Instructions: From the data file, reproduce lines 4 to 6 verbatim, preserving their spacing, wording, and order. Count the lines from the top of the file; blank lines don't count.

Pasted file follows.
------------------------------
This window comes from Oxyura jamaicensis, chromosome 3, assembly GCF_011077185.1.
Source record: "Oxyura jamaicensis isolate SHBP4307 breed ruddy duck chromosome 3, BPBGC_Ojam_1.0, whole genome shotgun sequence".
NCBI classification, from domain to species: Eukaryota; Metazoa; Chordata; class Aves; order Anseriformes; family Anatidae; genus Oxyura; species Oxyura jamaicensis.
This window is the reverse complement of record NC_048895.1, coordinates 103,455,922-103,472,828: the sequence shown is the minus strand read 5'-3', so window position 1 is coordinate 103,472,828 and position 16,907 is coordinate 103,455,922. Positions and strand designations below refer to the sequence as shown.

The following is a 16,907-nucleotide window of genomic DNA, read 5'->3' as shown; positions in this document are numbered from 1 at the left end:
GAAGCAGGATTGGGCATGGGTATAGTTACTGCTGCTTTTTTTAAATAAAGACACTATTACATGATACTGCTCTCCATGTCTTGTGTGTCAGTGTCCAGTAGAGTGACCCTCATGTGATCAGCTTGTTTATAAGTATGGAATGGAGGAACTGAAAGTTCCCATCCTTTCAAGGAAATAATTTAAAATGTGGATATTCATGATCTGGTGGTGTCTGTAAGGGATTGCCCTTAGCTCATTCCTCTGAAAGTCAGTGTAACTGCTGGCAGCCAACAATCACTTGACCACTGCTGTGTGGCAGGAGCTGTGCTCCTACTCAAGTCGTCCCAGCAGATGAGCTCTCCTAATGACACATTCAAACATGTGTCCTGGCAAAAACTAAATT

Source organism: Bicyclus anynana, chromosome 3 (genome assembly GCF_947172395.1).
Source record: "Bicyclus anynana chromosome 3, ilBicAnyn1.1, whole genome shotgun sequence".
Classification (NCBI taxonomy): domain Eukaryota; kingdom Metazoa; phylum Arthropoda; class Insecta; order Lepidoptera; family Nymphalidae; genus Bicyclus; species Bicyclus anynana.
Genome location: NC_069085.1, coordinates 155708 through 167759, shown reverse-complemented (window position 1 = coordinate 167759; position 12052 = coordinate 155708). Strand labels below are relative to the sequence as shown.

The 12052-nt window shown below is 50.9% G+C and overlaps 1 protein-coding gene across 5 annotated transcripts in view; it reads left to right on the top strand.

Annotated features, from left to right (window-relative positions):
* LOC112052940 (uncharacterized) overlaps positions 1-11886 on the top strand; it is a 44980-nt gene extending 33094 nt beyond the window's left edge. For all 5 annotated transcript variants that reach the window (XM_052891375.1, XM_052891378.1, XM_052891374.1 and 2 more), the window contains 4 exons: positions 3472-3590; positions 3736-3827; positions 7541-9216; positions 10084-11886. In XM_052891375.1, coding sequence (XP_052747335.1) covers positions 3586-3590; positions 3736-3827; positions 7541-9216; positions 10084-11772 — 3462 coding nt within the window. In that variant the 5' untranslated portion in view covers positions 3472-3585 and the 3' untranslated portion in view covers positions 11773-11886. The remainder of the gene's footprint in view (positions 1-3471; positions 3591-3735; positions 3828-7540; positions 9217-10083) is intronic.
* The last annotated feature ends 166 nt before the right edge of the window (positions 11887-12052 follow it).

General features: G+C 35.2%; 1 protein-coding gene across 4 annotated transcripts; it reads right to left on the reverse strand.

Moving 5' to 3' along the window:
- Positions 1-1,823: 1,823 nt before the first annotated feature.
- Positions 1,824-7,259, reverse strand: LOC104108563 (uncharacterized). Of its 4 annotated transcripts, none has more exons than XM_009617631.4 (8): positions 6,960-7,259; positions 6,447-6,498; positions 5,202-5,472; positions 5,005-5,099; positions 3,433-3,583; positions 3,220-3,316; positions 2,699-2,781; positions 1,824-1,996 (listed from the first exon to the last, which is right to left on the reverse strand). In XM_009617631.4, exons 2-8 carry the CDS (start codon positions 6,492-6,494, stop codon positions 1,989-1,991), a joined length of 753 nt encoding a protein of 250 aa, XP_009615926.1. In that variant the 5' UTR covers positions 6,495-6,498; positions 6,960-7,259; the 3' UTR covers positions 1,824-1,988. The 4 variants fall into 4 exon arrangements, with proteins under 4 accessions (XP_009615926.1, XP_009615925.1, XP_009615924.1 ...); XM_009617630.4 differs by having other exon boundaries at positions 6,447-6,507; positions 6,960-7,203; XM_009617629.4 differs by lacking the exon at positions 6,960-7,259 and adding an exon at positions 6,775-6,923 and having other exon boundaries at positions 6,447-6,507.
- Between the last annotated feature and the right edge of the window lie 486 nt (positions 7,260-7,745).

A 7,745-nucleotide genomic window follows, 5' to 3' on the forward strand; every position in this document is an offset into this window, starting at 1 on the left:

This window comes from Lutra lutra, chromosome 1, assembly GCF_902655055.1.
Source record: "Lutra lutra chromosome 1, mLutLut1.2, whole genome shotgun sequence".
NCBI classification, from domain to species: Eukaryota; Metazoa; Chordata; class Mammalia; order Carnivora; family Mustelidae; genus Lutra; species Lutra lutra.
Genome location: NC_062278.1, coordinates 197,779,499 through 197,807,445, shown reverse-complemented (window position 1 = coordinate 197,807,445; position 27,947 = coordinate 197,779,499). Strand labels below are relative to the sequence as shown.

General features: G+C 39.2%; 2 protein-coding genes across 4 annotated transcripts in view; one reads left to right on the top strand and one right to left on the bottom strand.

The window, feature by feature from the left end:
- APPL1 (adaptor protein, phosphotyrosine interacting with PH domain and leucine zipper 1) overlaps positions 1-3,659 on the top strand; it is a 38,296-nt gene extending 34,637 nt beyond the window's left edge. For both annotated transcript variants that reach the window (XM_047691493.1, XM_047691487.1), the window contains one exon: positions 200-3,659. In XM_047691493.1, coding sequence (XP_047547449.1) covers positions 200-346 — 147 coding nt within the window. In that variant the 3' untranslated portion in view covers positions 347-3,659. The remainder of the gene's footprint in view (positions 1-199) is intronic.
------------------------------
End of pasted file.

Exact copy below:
This window is the reverse complement of record NC_048895.1, coordinates 103,455,922-103,472,828: the sequence shown is the minus strand read 5'-3', so window position 1 is coordinate 103,472,828 and position 16,907 is coordinate 103,455,922. Positions and strand designations below refer to the sequence as shown.

The following is a 16,907-nucleotide window of genomic DNA, read 5'->3' as shown; positions in this document are numbered from 1 at the left end:
GAAGCAGGATTGGGCATGGGTATAGTTACTGCTGCTTTTTTTAAATAAAGACACTATTACATGATACTGCTCTCCATGTCTTGTGTGTCAGTGTCCAGTAGAGTGACCCTCATGTGATCAGCTTGTTTATAAGTATGGAATGGAGGAACTGAAAGTTCCCATCCTTTCAAGGAAATAATTTAAAATGTGGATATTCATGATCTGGTGGTGTCTGTAAGGGATTGCCCTTAGCTCATTCCTCTGAAAGTCAGTGTAACTGCTGGCAGCCAACAATCACTTGACCACTGCTGTGTGGCAGGAGCTGTGCTCCTACTCAAGTCGTCCCAGCAGATGAGCTCTCCTAATGACACATTCAAACATGTGTCCTGGCAAAAACTAAATT